Nevertheless, there are several risks that could potentially derail the market at any point, including many of the factors mentioned above getting undone or reversed. In addition to these factors, a bull market long in the tooth, stretched valuations, and only moderate economic growth makes it hard to argue that the 2020’s will be as lucrative for equities.
Clients must understand this risk. Using the transition into a new decade offers a great opportunity to discuss the potential risks and rewards of changing allocations to passive equity strategies.
Diversifying streams of risk and return will be necessary to mitigate the impact of any future equity market collapse. One option that financial advisors could suggest to their clients is a hybrid strategy, which integrates equities and managed futures into one portfolio. These strategies allow clients to maintain equity exposure, while also having a managed futures allocation that can deliver positive returns for the strategy even during structural market changes.
Allocating to Hybrid Strategies
The key to success with hybrid strategies is a long-term investment approach based on an allocation methodology versus a short-term trading idea. In the current environment where geopolitical concerns, trade disputes, and short-term noise can lead to a quick drop in the market, inverse equity strategies may be the only investment strategies that reliably deliver positive returns on down-market days.
However, inverse equity strategies tend to converge to zero over time and are therefore not an allocation option. What most investors need is an allocation methodology that can deliver positive returns in various market environments, including the structural changes in the equity markets that can derail investors’ long-term financial objectives; this is the goal of hybrid equities/managed futures strategies.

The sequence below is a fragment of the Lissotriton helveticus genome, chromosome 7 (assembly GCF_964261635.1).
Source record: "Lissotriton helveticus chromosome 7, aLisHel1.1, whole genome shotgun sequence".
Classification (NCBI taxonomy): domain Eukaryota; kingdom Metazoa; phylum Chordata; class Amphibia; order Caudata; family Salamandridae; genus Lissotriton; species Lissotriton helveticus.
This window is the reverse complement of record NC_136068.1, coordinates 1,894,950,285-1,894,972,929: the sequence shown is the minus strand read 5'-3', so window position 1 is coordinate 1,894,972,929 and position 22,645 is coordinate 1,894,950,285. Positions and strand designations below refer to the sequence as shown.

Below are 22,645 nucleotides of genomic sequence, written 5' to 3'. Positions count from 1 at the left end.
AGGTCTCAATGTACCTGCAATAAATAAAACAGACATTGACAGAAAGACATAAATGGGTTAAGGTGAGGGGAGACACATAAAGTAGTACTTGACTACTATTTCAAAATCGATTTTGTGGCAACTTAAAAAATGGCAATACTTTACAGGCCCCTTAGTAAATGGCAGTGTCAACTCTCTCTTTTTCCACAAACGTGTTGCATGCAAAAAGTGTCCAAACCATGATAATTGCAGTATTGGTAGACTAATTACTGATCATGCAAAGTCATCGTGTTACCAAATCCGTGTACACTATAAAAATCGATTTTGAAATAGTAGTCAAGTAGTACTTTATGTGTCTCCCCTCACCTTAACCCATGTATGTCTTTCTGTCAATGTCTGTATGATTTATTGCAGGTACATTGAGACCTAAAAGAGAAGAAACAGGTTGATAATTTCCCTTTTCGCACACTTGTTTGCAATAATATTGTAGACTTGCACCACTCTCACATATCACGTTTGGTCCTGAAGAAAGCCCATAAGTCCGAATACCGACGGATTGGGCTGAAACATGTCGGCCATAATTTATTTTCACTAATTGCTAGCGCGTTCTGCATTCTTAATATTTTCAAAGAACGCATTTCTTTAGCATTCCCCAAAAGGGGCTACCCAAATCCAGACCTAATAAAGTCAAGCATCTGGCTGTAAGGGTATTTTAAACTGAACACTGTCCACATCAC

Allocating $0.30 of Equity Exposure from $1.00 of a 60/40 Portfolio to…
In the current market environment, we believe that many investors have put themselves at risk by inappropriately benchmarking performance to unsustainable equity market returns over the past five years. This risk has been compounded by an increasing tendency to analyze performance on a short-term basis. That said, we believe successfully implementing hybrid strategies into a portfolio requires a long-term allocation mindset and avoiding making sell decisions on short-term noise.
As we look ahead to the next decade, market history may not repeat, but there are economic and market patterns that are too similar to ignore. Even if your clients choose to not change their asset allocations, discussing the risks with them helps them better position for the potential downside. It also demonstrates the need for clients to have a financial advisor, even if it’s to remind them of the risk they’re taking and letting them know somebody is looking after their investments. At some point, hybrid strategies will likely experience a draw-down like many investment strategies and this may offer compelling entry points for increasing an allocation to the asset class.
Data Source: Bloomberg LP. 2010-2019 returns through 10/31/2019. U.S. Equities, World Equities, European Bonds, Hedge Funds, U.S. Fixed Income, Gold, E.M. Equities, U.S. Treasury, Managed Futures, and Commodities represented by the S&P 500 TR Index, MSCI World Excluding U.S. Index, Bloomberg Barclays EuroAgg TR Index, HFRI Fund Weighted Composite Index, Bloomberg Barclays U.S. Agg. TR Index, LBMA Gold Price PM USD, MSCI Emerging Markets Index, Bloomberg Barclays U.S. Treasury TR Index, SG CTA Index, and Bloomberg Commodity TR Index.